Being a three-year volunteer and becoming the designated Special Skills Coach has equipped me with lasting skills and knowledge that have polished my persona and will empower me in any professional setting in the future. Skills such as listening, communicating thoughts effectively while being mindful, being patient and understanding, and leading by example are just a few of the dozen skills new-day professionals ought to have regardless of career-choice, and these are skills provided by HCSO to anyone involved.

The experience has been as enriching personally as it has been professionally. I have developed unparalleled friendships with my athletes, their families and other coaches, and I walk away with the best memories, connections, and drive to keep supporting individuals with special needs and true hearts of gold. Meeting these amazing athletes would open anybody’s

eyes and heart, especially if you’re in search of volunteer work associated with making a difference in somebody’s life. In the words of an athlete, “It’s an inspiration for me, it’s a good outlet for people that are different to do things. It helps us (earn) respect… If I didn’t get to play I would totally  volunteer!”

I must thank professors at HSU for connecting me with HCSO and Claudia Lima, the County’s Area Director for the last six years and mother of a popular Humboldt County athlete. As prosperous as it was, HCSO’s chapter under Claudia’s oversight has come to an end with the announcement of her retirement.

Eyes are setting on new horizons for Claudia, who looks forward to devoting more time to her art studio, as well as Robert Buckman, the new Area Director for HCSO. Though new to the position, Rob has been involved as a volunteer as long as his son has been involved as an athlete, and has learned much from Claudia along the way. When asked how he felt about following in Claudia’s footsteps, he happily responded, “It’s exciting! I’ve worked with athletes as a coach for four years. It’s nothing I thought I’d ever do, but Claudia is retiring so I’m stepping up to the plate.”And with help from his passion-driven team of registered coaches, including Arcata’s former mayor, Mark Wheetley, as well as the many loyal aides, parents, and volunteers, no one doubts HCSO’s success to come.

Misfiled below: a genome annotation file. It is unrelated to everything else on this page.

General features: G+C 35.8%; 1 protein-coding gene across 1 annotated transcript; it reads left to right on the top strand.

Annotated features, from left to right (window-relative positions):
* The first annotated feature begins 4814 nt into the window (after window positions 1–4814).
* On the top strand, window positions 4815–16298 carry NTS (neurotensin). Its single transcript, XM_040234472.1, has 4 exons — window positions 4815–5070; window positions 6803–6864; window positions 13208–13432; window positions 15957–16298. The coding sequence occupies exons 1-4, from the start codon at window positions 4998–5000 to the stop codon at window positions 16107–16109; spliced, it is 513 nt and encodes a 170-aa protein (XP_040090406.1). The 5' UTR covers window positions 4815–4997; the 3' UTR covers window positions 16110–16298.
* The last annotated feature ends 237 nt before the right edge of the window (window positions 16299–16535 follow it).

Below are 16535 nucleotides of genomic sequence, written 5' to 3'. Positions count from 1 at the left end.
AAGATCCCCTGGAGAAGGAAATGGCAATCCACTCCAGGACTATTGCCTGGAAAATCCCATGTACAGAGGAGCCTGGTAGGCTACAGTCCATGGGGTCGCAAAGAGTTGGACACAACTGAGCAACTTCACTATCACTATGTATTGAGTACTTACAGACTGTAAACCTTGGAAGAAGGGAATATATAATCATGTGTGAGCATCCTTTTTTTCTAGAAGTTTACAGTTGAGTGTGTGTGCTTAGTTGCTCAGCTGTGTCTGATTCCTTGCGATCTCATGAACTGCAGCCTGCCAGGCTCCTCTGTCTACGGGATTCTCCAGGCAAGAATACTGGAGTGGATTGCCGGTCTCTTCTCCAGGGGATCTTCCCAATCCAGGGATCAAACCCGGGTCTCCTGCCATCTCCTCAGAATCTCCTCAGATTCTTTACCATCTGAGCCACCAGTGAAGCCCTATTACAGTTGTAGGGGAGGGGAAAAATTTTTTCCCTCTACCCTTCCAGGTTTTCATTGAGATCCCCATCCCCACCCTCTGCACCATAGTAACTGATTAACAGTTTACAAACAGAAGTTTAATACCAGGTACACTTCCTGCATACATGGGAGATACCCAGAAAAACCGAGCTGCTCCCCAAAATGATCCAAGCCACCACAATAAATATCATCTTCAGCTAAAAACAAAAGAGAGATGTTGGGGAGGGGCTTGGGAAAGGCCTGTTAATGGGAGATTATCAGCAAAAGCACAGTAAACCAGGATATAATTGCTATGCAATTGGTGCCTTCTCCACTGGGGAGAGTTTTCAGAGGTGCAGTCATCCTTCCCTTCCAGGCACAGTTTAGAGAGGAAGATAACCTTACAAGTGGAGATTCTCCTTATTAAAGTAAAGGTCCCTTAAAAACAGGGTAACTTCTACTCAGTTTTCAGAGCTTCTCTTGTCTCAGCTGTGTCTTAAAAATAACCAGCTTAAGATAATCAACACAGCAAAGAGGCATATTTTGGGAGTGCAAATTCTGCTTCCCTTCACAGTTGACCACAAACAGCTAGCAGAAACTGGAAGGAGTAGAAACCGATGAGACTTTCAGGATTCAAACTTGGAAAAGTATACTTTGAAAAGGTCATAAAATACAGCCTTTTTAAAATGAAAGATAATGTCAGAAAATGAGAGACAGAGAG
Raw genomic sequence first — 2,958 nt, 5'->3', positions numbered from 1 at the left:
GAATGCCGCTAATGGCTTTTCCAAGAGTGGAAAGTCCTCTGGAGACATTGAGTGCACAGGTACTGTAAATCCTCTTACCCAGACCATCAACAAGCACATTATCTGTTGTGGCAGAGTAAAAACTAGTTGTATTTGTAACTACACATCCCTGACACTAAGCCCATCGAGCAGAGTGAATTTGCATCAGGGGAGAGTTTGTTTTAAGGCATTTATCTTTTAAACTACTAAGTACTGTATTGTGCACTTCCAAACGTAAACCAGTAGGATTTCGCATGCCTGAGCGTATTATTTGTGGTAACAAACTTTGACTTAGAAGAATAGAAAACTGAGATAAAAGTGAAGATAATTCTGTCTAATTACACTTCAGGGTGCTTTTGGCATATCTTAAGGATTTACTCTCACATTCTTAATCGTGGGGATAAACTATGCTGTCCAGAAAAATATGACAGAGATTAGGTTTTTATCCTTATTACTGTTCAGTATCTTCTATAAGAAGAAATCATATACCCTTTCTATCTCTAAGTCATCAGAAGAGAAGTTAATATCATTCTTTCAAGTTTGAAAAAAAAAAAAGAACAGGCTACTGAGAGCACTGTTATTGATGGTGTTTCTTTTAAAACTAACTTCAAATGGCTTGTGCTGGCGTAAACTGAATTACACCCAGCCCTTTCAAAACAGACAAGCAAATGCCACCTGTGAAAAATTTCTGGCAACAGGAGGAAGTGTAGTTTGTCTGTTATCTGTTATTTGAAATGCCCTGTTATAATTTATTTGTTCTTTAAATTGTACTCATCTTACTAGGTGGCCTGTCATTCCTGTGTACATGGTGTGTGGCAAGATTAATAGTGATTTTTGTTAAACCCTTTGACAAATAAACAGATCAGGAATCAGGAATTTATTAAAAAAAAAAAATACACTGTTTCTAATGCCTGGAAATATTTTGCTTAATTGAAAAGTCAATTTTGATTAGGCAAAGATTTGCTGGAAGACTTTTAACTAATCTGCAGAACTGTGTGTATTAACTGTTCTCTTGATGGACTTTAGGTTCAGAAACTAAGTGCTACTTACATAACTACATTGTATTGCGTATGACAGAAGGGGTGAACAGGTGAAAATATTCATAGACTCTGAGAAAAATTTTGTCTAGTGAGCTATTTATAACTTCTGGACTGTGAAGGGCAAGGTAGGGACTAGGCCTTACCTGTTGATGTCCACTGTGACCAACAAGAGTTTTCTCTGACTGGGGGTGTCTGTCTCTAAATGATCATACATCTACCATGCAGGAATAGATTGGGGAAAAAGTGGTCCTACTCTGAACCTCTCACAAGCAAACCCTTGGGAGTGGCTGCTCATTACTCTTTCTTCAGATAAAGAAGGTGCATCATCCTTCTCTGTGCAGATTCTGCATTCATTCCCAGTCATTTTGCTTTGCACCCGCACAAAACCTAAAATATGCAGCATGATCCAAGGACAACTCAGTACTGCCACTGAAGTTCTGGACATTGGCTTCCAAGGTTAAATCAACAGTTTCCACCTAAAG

Through trainings and competitions, HCSO is able to empower individuals with disabilities to reach their fullest human potential. The program’s mission to provide valuable athletic opportunities to children and adults with disabilities instills the confidence needed to succeed in life. The positive impact of participating is available to anyone interested in team sports; after the age of five, it indeed becomes “training for life”.

Are you ready to get involved? In the words of an athlete with ten years of participation points, “If you ever have anybody that’s special needs, look into Special Olympics because it is very inspiring…it’s a great outlet… you meet friends and they become your family. It’s so much fun and its free! It’ll change their life. It’s changed my life.”

HCSO is always in need of volunteers. If you’d like to take part in the empowering experience, or make either a resource or financial donation, contact Robert Buckman at (707) 601-5728, e-mail humboldt@sonc.org, or follow the organization’s new Facebook page: Humboldt County Special Olympics.